The royal commission is expected to find breaches of the Code of Practice the banking industry wrote for itself

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The financial services royal commission is expected to find contraventions of the ASIC Act and breaches of the Banking Code of Practice and relating to the dealing by banks with small businesses.

Michael Hodge, senior counsel assisting the commission, today closed this round of hearings with recommendations to the commissioner, Kenneth Hayne, on possible findings against the banks.

The Code of Banking Practice is a voluntary set of promises outlining how a bank should conduct itself in its dealings with customers.

The industry wrote the code.

Hodge says it’s open for the commissioner to find that Westpac acted unconscionably and contravened the ASIC Act by accepting a guarantee from legally blind pensioner Carolyn Flanagan.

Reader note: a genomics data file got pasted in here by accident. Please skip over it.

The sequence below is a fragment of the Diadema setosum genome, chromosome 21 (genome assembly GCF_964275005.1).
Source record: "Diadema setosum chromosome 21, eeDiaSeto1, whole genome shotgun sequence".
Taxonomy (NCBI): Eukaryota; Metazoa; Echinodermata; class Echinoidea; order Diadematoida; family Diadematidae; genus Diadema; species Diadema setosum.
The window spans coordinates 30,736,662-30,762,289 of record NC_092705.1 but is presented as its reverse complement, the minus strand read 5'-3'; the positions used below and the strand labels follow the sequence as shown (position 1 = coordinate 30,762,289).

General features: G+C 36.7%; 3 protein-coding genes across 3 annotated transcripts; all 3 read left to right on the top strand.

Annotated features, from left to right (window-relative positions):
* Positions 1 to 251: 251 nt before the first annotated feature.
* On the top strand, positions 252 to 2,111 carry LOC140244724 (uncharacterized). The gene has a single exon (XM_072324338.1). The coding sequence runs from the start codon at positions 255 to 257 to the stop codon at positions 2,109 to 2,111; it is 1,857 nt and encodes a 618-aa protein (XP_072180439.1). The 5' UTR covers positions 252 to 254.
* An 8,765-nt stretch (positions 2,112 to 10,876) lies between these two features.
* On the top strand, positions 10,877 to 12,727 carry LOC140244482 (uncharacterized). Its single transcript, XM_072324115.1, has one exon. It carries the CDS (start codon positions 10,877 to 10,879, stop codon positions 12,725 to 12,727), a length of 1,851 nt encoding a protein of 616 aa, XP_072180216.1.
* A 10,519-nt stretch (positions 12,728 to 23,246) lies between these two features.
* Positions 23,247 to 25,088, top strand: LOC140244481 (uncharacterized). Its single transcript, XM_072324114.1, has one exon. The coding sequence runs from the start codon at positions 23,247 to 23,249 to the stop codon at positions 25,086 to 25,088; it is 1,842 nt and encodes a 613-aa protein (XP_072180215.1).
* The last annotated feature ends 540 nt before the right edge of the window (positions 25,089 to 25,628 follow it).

And the Commonwealth could be found to have contravened the ASIC Act when it overcharged overdraft customers. The bank failed to notify ASIC of a system problem which meant some customers were charged twice the proper interest rate — some 34%.

The commission has been hearing a series of case studies about business loans.

Hodge says the commission has looked at 630 submissions relating to small business.

Earlier the commission questioned a senior official from corporate regulator ASIC, Michael Saadat, about unfair contract terms. So far, ASIC hasn’t enforced unfair contract term laws, preferring to work with the banks for change.

Commissioner Hayne asked Saadat: “Why work with the lender, why not just say, ‘do it’?”

Saadat says litigation would have been fought by the banks and this would have slowed change.

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